Laureth Peak's father has taught her to look for recurring events, patterns, and numbers--a skill at which she's remarkably talented. Her secret: She is blind. But when her father goes missing, Laureth and her 7-year-old brother Benjamin are thrust into a mystery that takes them to New York City where surviving will take all her skill at spotting the amazing, shocking, and sometimes dangerous connections in a world full of darkness. She Is Not Invisible is an intricate puzzle of a novel that sheds a light on the delicate ties that bind people to each other.

the blurb:  shredded 

Laureth Peak's father has taught her to look for recurring events, patterns, and numbers--a skill at which she's remarkably talented.  (Okay, this is cool.  Brings up some questions: Why has her father taught her this?  Why is she so good?) Her secret: (She has a secret?) She is blind.  (Why is this a secret?  But very cool.  Now I'm wondering how a girl who can't see is so adept at recognizing these subtle, often visual cues.  It promises a pretty cool investigation of how disability doesn't define you.) But when her father goes missing, Laureth and her 7-year-old brother Benjamin are thrust into a mystery that takes them to New York City where surviving will take all her (Pronoun is referring back to two people. Gr.) skill at spotting the amazing, shocking, and sometimes dangerous connections in a world full of darkness (Whoa, okay.  A lot is going on there.  A world full of darkness?  Heavy-handed, much?  She's going to NYC with her little brother?  Is NYC far from them, or is this just a short jaunt?  I honestly would like to know more about what's going on here, because I don't have enough sense of the mystery to be truly intrigued). She Is Not Invisible is an intricate puzzle of a novel that sheds a light on the delicate ties that bind people to each other.  (If I never heard the phrase "the delicate ties that bind people to each other" again, it would be too soon.)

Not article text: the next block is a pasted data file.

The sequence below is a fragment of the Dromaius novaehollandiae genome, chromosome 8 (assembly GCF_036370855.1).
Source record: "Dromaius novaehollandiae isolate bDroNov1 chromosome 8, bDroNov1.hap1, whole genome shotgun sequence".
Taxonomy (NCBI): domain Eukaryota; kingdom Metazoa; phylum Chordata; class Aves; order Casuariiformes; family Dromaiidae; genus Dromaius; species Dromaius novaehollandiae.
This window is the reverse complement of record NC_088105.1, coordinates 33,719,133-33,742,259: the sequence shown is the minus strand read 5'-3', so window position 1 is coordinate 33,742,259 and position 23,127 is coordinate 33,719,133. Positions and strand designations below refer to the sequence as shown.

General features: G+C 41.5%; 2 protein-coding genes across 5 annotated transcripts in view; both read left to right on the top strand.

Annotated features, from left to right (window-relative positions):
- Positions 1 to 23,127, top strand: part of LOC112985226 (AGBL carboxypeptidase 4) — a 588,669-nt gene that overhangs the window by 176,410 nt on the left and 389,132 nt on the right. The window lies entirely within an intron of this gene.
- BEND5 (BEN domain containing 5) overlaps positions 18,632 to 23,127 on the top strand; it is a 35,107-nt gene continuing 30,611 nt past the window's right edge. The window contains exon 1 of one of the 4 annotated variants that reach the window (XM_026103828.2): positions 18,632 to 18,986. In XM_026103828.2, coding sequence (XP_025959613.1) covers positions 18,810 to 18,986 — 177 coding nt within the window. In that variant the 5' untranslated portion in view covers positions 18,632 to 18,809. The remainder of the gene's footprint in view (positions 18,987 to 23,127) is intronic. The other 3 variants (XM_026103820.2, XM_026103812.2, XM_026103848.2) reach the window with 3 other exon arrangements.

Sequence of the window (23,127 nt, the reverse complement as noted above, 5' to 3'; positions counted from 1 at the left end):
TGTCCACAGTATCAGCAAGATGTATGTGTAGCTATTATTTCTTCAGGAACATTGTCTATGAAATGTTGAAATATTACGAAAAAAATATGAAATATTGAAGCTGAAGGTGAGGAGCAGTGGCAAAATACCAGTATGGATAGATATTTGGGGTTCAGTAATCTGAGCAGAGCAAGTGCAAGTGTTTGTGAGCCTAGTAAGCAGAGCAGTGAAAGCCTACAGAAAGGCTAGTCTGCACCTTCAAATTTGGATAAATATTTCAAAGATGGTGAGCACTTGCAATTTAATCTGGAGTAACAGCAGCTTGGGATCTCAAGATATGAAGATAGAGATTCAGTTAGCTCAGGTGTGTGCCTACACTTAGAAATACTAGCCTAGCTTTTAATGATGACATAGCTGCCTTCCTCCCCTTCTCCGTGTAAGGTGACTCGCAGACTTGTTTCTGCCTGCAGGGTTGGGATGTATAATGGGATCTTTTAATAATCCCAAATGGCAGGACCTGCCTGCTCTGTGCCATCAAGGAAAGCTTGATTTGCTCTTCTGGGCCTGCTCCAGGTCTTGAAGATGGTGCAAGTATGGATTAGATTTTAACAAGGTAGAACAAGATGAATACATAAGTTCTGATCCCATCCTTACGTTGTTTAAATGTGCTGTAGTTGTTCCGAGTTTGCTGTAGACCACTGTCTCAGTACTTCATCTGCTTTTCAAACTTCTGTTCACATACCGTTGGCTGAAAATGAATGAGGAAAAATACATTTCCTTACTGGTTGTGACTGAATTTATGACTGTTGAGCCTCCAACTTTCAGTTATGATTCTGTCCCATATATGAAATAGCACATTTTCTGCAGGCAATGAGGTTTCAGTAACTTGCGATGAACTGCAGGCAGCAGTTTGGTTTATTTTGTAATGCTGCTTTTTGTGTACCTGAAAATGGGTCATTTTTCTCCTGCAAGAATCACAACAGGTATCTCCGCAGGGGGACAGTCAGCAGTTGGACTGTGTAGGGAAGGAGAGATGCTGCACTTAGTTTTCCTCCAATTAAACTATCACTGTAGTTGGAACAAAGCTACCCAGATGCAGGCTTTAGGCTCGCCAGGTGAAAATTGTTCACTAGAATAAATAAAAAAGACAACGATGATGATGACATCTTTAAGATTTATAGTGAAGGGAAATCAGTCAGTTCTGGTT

the verdict 
3/5 stars

A promising start that fizzles out quickly.  There's just not enough meat and too many meaningless aphorisms to pack a real punch.  We start out with a cool scenario: blind girl who's an expert at detecting patterns.  A sort of teenage Sherlock who has overcome her disability to become truly great.  Then...um, I dunno.  Dad goes missing.  They travel an unspecified distance to New York City.  Something bad is going on.  The world is dark and bleak and dangerous.  Yeah, that's all I've got.  What does this have to do with these "ties that bind"?  Um.  Well.  I wish I knew, because it might make me more apt to actually read the novel.  I'm not surprised from the lackluster blurb that reviews have been incredibly mixed.  I may give this one a chance, but I think I'll stick with Sedgewick's other, better-loved novels before I jump into this vague black hole.  No matter how much I love the cover.

EDIT:  Let's be honest, I'll probably still read it.  I've heard some good things from credible sources.  

your thoughts

Does this blurb grab you?  
Do you agree with my thoughts?  If not, how so?  
Do you have any recommendations for blurbs I should shred?  

previous breakdowns 

Love Letters to the Dead by Ava Dellaira
Red Rising by Pierce Brown
Dangerous by Shannon Hale


Review: Scarlet by Marissa Meyer


title:  Scarlet

author:  Marissa Meyer

pages: 454

format: Paperback

isbn/asin: 978-0312642969

buy it: Amazon  Goodreads  B&N

rating: 5/5 [in the genre] or 7/10 [all books I’ve ever read].

recommended for:  Fans of Cinder (duh), Ella Enchanted by Gail Carson Levine, Cruel Beauty by Rosamunde Hodge, and/or genre-bending science-fiction.  

My Ratings Explained

Cinder, the cyborg mechanic, returns in the second thrilling installment of the bestselling Lunar Chronicles. She's trying to break out of prison--even though if she succeeds, she'll be the Commonwealth's most wanted fugitive. Halfway around the world, Scarlet Benoit's grandmother is missing. It turns out there are many things Scarlet doesn't know about her grandmother or the grave danger she has lived in her whole life. When Scarlet encounters Wolf, a street fighter who may have information as to her grandmother's whereabouts, she is loath to trust this stranger, but is inexplicably drawn to him, and he to her. As Scarlet and Wolf unravel one mystery, they encounter another when they meet Cinder. Now, all of them must stay one step ahead of the vicious Lunar Queen Levana, who will do anything for the handsome Prince Kai to become her husband, her king, her prisoner.

the basics